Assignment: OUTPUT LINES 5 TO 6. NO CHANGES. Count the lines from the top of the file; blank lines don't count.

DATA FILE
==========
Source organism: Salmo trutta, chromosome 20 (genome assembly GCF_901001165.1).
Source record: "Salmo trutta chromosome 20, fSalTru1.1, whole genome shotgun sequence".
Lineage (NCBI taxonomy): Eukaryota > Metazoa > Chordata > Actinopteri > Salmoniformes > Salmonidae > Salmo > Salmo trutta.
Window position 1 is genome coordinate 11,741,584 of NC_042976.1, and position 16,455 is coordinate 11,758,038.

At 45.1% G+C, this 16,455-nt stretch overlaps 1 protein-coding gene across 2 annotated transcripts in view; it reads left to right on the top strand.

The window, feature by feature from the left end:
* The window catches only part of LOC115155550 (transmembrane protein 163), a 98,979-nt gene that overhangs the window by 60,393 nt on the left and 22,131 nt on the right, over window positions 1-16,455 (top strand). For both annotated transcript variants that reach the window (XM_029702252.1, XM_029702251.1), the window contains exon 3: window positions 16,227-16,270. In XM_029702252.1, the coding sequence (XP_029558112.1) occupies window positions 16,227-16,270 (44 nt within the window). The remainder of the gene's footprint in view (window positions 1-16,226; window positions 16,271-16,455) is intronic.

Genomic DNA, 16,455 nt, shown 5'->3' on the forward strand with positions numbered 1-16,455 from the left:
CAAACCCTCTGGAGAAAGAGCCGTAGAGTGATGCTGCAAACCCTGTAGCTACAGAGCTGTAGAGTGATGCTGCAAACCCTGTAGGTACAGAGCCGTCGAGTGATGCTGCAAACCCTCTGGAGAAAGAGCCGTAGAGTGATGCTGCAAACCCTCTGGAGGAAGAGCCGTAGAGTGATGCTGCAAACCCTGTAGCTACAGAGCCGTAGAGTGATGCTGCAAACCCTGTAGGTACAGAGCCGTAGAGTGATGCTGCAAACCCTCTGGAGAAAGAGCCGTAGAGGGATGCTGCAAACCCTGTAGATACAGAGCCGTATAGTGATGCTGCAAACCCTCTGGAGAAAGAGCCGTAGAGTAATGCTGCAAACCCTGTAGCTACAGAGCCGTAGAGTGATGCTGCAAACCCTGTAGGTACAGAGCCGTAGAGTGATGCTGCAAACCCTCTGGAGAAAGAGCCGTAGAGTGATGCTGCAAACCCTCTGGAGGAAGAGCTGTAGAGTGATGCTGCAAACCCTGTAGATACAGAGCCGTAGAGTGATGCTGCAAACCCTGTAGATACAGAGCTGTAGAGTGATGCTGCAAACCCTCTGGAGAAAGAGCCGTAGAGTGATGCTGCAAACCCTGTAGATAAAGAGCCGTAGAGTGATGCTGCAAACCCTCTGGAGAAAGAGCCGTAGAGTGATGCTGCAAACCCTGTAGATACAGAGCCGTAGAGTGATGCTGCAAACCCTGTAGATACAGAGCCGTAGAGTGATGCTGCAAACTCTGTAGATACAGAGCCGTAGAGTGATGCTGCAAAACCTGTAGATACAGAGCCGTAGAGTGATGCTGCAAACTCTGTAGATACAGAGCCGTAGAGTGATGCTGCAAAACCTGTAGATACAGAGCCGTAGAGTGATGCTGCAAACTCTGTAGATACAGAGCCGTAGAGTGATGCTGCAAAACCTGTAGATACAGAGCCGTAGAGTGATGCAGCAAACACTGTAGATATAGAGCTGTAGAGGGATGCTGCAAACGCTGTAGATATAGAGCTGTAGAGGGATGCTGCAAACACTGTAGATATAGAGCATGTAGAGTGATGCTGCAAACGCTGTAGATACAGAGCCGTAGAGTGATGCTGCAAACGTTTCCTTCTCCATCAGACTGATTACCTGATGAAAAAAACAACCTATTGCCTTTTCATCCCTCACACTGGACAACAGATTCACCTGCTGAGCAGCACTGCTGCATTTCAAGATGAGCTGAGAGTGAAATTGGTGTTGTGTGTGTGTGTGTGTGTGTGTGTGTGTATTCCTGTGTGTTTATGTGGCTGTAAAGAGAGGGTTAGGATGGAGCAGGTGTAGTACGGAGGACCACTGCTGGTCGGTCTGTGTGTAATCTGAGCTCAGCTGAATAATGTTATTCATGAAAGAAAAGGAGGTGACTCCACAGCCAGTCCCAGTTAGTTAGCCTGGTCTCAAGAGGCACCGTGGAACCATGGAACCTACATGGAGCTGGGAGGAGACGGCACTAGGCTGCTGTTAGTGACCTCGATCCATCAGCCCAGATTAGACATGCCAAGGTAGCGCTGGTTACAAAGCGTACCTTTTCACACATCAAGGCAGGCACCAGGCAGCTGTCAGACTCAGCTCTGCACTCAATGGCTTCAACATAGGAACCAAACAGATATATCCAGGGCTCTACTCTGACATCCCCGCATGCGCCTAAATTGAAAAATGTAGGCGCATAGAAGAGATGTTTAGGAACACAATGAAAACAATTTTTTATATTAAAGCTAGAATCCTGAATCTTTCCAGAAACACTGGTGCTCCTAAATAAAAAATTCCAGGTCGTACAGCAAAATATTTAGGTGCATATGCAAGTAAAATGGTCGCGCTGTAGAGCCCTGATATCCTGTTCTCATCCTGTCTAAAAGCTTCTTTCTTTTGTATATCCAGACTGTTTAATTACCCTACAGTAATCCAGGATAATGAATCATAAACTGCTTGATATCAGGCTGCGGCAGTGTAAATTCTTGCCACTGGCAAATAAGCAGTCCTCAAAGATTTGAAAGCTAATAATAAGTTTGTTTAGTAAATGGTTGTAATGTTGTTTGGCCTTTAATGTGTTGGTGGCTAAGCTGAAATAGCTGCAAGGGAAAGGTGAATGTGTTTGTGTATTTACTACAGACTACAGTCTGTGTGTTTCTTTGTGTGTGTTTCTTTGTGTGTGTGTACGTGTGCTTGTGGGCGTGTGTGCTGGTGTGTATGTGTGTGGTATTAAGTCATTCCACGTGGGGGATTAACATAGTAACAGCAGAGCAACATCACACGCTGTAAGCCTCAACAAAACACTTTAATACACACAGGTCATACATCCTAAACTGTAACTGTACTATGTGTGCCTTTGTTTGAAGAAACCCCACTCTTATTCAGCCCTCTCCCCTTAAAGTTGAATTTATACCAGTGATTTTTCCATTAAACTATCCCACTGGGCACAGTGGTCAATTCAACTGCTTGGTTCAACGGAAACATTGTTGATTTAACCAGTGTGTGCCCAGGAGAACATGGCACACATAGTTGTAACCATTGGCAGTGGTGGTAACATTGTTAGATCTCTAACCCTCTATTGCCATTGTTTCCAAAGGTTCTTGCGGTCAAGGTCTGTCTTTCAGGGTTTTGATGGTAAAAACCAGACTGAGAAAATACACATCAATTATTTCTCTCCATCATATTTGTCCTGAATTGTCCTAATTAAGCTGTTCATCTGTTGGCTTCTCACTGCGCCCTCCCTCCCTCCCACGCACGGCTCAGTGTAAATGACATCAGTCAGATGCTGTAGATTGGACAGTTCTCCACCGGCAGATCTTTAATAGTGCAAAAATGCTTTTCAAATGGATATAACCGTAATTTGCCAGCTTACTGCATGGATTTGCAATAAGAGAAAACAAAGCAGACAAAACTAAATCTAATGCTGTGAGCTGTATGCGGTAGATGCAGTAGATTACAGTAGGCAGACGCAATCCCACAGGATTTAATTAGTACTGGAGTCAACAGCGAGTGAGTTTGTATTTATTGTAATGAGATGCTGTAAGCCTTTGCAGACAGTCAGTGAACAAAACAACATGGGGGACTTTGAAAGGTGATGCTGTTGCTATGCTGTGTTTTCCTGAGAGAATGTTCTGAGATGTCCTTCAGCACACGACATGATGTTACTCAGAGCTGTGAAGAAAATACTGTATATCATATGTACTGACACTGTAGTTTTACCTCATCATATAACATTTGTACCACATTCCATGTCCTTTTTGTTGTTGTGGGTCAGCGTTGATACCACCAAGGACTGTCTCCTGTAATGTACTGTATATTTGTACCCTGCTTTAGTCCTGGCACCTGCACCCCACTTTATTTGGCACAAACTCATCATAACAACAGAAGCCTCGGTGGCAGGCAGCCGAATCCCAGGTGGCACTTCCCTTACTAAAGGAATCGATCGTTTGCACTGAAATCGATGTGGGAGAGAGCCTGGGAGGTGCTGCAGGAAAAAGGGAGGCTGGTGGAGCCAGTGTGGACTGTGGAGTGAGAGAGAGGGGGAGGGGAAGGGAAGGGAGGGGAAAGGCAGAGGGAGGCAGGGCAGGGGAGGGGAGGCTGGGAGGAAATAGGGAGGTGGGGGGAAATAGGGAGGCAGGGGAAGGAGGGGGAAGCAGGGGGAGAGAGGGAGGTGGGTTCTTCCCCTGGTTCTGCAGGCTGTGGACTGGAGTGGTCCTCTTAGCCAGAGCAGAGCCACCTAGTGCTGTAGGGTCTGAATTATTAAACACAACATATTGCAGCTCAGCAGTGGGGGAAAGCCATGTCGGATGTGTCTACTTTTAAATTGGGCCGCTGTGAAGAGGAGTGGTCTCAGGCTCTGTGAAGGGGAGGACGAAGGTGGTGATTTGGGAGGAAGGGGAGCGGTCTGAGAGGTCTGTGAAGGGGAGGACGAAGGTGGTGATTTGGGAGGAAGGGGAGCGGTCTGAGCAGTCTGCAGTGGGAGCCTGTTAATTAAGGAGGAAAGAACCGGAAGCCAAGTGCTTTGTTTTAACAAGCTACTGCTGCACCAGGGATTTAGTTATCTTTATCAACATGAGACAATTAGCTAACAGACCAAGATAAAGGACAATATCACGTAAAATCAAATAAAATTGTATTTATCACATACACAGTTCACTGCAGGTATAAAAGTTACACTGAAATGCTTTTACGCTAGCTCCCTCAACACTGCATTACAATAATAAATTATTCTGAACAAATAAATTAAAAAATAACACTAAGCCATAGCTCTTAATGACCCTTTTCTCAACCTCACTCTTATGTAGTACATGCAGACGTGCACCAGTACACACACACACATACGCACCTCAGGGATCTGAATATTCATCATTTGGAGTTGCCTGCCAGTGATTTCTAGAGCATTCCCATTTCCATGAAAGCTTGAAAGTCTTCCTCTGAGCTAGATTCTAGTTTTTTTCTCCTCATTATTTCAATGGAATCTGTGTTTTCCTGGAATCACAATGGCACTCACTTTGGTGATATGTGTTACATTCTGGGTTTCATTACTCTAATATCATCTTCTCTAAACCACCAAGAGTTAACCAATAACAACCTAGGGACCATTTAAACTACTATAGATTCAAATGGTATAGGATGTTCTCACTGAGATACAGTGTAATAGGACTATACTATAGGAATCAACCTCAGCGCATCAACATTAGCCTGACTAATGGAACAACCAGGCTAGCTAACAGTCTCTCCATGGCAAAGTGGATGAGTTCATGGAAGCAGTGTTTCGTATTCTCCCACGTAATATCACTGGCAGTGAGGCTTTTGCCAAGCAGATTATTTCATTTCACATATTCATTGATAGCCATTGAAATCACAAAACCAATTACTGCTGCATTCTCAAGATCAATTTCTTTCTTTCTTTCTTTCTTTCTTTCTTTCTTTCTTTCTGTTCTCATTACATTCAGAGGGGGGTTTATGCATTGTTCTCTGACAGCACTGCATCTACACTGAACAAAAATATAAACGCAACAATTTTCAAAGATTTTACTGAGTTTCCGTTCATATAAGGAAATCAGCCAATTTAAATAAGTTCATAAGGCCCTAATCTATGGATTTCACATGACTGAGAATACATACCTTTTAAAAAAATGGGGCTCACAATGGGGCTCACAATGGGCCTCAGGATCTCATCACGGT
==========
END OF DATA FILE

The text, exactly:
At 45.1% G+C, this 16,455-nt stretch overlaps 1 protein-coding gene across 2 annotated transcripts in view; it reads left to right on the top strand.

The window, feature by feature from the left end: